As pointed out by Sreeharan and Ahmed and colleagues, change will require reduced incentives - for students and academics - to publish what they refer to as "low level publications". Incentives to publish can undermine incentives to "research for the right reasons" (Doug Altman). Poor research is not simply a waste in itself; it also distracts and distorts our institutional, clinical, and publication systems for doing research for the right reasons.
1. Glasziou P, Burls A, Gilbert R. Evidence based medicine and the medical curriculum. BMJ. 2008 Sep 24;337:a1253
2. Albarqouni L, Hoffmann T, Straus S, et al. Core Competencies in Evidence-Based Practice for Health ProfessionalsConsensus Statement Based on a Systematic Review and Delphi Survey. JAMA Netw Open.2018;1(2):e180281. doi:10.1001/jamanetworkopen.2018.0281
2. Mahtani KR. All health researchers should begin their training by preparing at least one systematic review. J R Soc Med. 2016 Jul;109(7):264-8.
Competing interests: Prof Glasziou is co-Director of an EQUATOR Centre and Chair of the REWARD Alliance.
The commentary by Glasziou and Chalmers 1 and the response on medical student research 2 raise some important issues that need active management to prevent the impact of poor and wasted research on patient safety and medical training, not to mention the colossal drainage of societal funds in the region of $85 Billion 1. What is even more intriguing is that contrary to common belief, academic research appears to be even more culpable than research funded by Industry as indicated by the Trial Tracker established at the Oxford Centre for Evidence Based Medicine.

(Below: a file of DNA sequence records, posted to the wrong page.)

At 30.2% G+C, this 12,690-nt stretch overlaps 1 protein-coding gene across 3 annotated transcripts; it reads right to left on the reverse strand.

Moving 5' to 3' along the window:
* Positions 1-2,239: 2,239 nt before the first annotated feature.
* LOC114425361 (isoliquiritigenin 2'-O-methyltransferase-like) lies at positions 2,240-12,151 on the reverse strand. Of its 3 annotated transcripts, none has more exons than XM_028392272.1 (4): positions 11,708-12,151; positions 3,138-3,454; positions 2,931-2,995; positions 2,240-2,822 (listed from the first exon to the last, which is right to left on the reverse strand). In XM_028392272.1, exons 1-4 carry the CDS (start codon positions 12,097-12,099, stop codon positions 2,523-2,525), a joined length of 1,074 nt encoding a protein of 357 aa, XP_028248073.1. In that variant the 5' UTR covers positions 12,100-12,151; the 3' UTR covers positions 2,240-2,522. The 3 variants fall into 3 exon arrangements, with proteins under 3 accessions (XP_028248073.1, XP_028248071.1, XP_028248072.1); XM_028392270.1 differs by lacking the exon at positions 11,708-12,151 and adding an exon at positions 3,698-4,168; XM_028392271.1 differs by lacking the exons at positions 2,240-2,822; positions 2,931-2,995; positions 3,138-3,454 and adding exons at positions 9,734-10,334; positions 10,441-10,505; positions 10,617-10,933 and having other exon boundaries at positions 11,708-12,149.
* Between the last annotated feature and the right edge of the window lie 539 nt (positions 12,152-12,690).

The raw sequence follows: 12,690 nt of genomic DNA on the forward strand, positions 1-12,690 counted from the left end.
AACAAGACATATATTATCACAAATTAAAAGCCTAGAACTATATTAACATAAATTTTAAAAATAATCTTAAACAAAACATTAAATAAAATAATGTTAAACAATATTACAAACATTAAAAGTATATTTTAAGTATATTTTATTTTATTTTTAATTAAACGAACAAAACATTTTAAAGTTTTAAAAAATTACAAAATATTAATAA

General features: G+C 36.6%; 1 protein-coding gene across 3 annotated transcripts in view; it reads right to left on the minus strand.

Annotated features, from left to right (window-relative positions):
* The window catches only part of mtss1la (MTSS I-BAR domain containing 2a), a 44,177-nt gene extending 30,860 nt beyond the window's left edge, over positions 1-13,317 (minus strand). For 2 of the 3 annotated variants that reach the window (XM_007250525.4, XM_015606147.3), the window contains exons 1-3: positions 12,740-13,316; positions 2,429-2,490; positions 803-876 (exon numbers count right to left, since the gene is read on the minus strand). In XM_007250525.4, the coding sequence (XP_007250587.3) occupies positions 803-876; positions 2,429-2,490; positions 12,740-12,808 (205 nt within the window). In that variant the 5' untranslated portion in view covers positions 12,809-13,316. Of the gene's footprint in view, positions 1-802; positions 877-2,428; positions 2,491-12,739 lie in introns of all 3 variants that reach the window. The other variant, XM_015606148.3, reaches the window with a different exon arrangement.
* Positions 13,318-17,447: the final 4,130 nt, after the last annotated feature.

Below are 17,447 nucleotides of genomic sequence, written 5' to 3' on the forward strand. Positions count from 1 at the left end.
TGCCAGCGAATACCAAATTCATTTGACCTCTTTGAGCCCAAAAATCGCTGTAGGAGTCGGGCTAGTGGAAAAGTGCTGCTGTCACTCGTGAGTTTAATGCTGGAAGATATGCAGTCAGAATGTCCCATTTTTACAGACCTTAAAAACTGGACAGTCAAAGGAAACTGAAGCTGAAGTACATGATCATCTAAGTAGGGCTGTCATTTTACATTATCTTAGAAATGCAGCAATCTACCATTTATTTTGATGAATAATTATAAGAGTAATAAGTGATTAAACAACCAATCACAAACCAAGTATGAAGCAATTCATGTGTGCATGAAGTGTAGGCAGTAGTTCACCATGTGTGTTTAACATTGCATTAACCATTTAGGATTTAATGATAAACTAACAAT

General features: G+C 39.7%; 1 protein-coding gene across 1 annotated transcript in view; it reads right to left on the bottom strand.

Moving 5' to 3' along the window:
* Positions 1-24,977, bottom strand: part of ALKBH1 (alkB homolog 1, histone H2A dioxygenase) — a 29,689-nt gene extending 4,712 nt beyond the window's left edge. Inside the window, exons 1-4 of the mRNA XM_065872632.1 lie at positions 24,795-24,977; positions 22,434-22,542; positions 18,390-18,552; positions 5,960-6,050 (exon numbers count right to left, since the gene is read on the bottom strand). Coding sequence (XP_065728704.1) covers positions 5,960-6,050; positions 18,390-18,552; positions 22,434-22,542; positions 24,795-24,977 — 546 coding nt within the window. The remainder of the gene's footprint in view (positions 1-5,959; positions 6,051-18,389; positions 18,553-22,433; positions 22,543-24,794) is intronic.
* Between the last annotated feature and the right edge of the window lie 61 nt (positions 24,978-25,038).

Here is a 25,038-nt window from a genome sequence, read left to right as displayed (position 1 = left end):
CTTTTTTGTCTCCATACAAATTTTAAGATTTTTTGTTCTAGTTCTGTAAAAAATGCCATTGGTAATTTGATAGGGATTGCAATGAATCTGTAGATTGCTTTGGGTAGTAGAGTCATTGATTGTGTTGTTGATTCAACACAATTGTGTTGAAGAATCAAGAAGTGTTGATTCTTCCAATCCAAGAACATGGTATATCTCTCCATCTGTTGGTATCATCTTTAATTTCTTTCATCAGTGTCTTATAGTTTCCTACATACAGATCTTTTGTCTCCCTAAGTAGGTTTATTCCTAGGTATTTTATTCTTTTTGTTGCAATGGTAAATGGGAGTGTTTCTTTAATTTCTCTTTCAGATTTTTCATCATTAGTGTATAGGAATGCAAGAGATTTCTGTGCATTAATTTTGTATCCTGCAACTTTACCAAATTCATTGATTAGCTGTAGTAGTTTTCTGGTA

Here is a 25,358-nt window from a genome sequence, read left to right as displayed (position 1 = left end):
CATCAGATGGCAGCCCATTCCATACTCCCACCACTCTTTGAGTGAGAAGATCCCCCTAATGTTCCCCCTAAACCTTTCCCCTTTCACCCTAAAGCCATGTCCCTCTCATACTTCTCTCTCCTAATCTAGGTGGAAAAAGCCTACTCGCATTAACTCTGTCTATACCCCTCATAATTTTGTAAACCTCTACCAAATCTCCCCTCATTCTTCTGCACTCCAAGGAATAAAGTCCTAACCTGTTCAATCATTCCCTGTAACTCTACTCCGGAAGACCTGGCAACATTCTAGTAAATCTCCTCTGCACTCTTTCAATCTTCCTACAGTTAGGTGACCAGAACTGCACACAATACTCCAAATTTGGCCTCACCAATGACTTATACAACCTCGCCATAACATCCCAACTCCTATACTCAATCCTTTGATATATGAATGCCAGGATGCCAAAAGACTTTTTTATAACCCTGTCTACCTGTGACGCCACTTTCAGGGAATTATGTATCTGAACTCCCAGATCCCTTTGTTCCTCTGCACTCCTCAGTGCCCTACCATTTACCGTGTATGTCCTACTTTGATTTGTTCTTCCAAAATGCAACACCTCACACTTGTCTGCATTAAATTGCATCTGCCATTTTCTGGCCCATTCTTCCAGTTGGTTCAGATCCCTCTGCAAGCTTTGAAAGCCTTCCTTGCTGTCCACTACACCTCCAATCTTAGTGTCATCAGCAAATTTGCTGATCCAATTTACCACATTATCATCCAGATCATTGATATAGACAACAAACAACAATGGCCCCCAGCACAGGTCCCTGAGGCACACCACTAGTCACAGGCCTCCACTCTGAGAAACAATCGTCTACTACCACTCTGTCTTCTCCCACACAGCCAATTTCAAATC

Research sponsored by the Pharmaceutical Industry has rightly received considerable scrutiny over the years and several improvements have been seen, especially in the area of trial registration and publication of negative trials. But many of the areas on which the Industry has received scrutiny also applies equally to all forms of research, including academic research. One could even argue that since Academic research is not under the stringent regulatory oversight of Industry research, the slippery slope towards wastage can be even greater. As we argued before 3, the reason Industry funded research has been shown to have more positive trial-based outcomes could be due to the extraordinary preparation that goes before embarking on large scale clinical trials not only because of the regulatory scrutiny but also paradoxically due to economic reasons to maximise the chances of the trail meeting its primary objective. These include preparatory preclinical work, ensuring that heavy investments into large scale clinical programs are only made after the demonstration of Proof of Concept in smaller trials with stringent GO/NO Go criteria and the statistical rigour that goes into power calculations and establishment of the primary end points.